A surfeit of bonds?

Dan Barnes

Henry I of England famously died from eating a surfeit of lampreys – a delicacy until consumed to excess. Central banks might want to review that story as they are clearly eating too many bonds distorting the apparent appetite for debt.

According to Bank of America analysts, US asset issuance has hit an annualised record US$7.4 trillion including US$4.5 trillion of US Treasuries, US$1.8 trillion of investment grade (IG) and US$0.6 trillion of high yield (HY) bonds.

The daily rate of issuance in the US is estimated at US$9.04 billion daily. Year-to-date bond supply has exceeded demand, the analysts note, and S&P recently noted that issuance is at a historically high level, being 35.3% up on 2019, but the appetite for bonds to date is not from investors alone.

For the past six months central banks bought US$10 billion of bonds – globally – every day. While global bond issuance is not recorded, the US constitutes roughly 33% of global debt.

If this back-of-an-envelope calculation is correct, then central banks could have been buying up around 30% of issued debt. They bought 23% of the recent European Union NGEU issuance.

The central banks involved in bond buying now stretch across developed and emerging markets with India, Indonesia and the Philippines all notably engaging in 2020.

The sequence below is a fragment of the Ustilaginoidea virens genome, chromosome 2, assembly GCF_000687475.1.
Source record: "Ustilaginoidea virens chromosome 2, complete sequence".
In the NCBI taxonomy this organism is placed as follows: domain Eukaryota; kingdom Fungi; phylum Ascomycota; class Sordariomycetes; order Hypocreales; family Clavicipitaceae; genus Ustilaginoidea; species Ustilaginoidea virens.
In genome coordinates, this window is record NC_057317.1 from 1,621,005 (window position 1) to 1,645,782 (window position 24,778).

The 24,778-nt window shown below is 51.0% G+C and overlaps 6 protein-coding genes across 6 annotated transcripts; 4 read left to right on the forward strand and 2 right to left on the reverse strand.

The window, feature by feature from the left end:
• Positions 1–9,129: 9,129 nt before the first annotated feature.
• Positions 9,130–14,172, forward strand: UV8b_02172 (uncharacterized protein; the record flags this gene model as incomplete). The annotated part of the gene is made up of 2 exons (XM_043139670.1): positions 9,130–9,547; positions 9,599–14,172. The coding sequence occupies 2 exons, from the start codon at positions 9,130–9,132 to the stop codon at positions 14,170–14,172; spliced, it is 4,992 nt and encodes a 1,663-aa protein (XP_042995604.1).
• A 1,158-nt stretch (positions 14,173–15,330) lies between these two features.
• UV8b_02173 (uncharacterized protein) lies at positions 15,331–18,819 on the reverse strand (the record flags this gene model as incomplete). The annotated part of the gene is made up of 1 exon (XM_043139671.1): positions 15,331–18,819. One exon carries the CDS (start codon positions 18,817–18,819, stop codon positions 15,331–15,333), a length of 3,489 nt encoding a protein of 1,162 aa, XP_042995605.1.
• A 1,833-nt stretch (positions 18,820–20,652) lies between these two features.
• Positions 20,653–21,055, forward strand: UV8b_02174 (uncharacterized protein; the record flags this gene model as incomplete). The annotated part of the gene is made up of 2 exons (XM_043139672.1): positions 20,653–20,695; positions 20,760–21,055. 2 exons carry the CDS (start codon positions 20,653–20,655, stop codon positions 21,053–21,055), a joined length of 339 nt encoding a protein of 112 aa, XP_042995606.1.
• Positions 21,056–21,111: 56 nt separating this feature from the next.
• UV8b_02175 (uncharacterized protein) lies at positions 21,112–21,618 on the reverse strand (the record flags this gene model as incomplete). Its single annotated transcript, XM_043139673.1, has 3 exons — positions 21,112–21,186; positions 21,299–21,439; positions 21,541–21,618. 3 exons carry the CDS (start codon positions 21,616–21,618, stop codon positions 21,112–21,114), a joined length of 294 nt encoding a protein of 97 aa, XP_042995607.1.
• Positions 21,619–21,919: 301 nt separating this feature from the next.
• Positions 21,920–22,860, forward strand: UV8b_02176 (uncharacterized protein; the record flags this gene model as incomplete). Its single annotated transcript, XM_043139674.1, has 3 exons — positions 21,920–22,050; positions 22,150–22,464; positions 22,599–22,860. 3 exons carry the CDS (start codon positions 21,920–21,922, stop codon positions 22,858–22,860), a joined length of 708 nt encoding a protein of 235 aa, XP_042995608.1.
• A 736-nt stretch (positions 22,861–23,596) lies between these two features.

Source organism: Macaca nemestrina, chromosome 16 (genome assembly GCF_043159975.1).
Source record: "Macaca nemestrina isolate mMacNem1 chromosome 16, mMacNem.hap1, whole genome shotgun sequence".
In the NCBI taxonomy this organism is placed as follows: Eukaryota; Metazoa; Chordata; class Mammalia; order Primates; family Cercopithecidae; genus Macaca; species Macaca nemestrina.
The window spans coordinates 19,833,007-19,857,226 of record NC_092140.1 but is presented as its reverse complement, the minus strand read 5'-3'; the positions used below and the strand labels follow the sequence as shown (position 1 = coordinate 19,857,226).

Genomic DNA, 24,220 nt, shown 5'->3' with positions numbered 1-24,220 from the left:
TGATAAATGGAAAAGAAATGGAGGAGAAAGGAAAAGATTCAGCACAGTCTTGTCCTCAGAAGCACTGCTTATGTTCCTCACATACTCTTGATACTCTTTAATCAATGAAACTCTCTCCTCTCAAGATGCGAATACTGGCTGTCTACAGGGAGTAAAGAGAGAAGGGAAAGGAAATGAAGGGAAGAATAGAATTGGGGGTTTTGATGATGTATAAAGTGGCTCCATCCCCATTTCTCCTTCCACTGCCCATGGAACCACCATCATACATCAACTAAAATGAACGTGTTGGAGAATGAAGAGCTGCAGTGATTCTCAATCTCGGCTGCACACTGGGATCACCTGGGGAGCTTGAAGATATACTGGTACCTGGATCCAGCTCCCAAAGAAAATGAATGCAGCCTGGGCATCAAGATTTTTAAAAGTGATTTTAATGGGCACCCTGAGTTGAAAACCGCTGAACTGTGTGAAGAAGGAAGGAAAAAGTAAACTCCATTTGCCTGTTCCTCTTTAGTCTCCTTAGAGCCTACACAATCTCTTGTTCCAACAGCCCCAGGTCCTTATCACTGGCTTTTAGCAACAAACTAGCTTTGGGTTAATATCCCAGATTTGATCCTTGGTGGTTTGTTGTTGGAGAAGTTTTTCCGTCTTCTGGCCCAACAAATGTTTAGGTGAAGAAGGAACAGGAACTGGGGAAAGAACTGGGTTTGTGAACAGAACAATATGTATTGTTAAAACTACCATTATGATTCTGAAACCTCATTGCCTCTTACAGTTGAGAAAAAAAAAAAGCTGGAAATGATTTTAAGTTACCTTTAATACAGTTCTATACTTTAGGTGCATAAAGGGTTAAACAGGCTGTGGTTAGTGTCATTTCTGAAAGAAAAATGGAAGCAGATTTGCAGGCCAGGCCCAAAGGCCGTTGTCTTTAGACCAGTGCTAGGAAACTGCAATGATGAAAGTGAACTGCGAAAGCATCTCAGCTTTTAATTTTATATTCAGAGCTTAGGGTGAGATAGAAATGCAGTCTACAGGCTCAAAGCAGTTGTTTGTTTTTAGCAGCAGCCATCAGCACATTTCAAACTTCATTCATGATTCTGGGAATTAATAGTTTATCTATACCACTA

What is the concern for traders in fixed income markets? Having a guaranteed buyer in the market distorts both price and liquidity. If market liquidity looks bad today – and both volumes and spreads indicate it does – the ‘real’ market liquidity provided by private market participants is worse.

Issuers are keen to provide bonds to the market (see this week’s article on CUSIP numbers) when central banks are a buyer of last resort and interest rates are low, so it is fair to say that the supply is reflective of issuer confidence.

Central banks are pulling back on QE this year, led by the US Federal Reserve and Reserve Bank of Australia and this may be the proverbial tide going out. When issuers have to fight harder to get a better yield, borrowing costs will rise.

Overall cash levels are high according to S&P analysis but as Government support for COVID-struck businesses declines there are likely to be credit events on the horizon. For all the analysis that accounts for known issues, the occasional corporate fraud or accounting scandal can have significant ramifications.

A repeat of last year’s oil war, combined with any other event, could spark another sell-off. Central banks themselves will have to manage their own balance sheets to avoid risk exposure, potentially adding to downward pressure, while investment traders may find that both liquidity and price formation are even worse the second time around.

©Markets Media Europe, 2021